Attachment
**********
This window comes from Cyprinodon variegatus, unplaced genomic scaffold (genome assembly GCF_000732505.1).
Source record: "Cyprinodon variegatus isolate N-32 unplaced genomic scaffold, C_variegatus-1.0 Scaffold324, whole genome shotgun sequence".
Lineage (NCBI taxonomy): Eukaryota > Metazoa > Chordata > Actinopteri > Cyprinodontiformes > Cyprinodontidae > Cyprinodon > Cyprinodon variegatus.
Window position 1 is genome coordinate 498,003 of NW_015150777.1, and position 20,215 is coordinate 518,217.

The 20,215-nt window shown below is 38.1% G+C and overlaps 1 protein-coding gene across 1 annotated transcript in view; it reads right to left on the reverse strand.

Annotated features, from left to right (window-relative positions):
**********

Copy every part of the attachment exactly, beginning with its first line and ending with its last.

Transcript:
This window comes from Cyprinodon variegatus, unplaced genomic scaffold (genome assembly GCF_000732505.1).
Source record: "Cyprinodon variegatus isolate N-32 unplaced genomic scaffold, C_variegatus-1.0 Scaffold324, whole genome shotgun sequence".
Lineage (NCBI taxonomy): Eukaryota > Metazoa > Chordata > Actinopteri > Cyprinodontiformes > Cyprinodontidae > Cyprinodon > Cyprinodon variegatus.
Window position 1 is genome coordinate 498,003 of NW_015150777.1, and position 20,215 is coordinate 518,217.

The 20,215-nt window shown below is 38.1% G+C and overlaps 1 protein-coding gene across 1 annotated transcript in view; it reads right to left on the reverse strand.

Annotated features, from left to right (window-relative positions):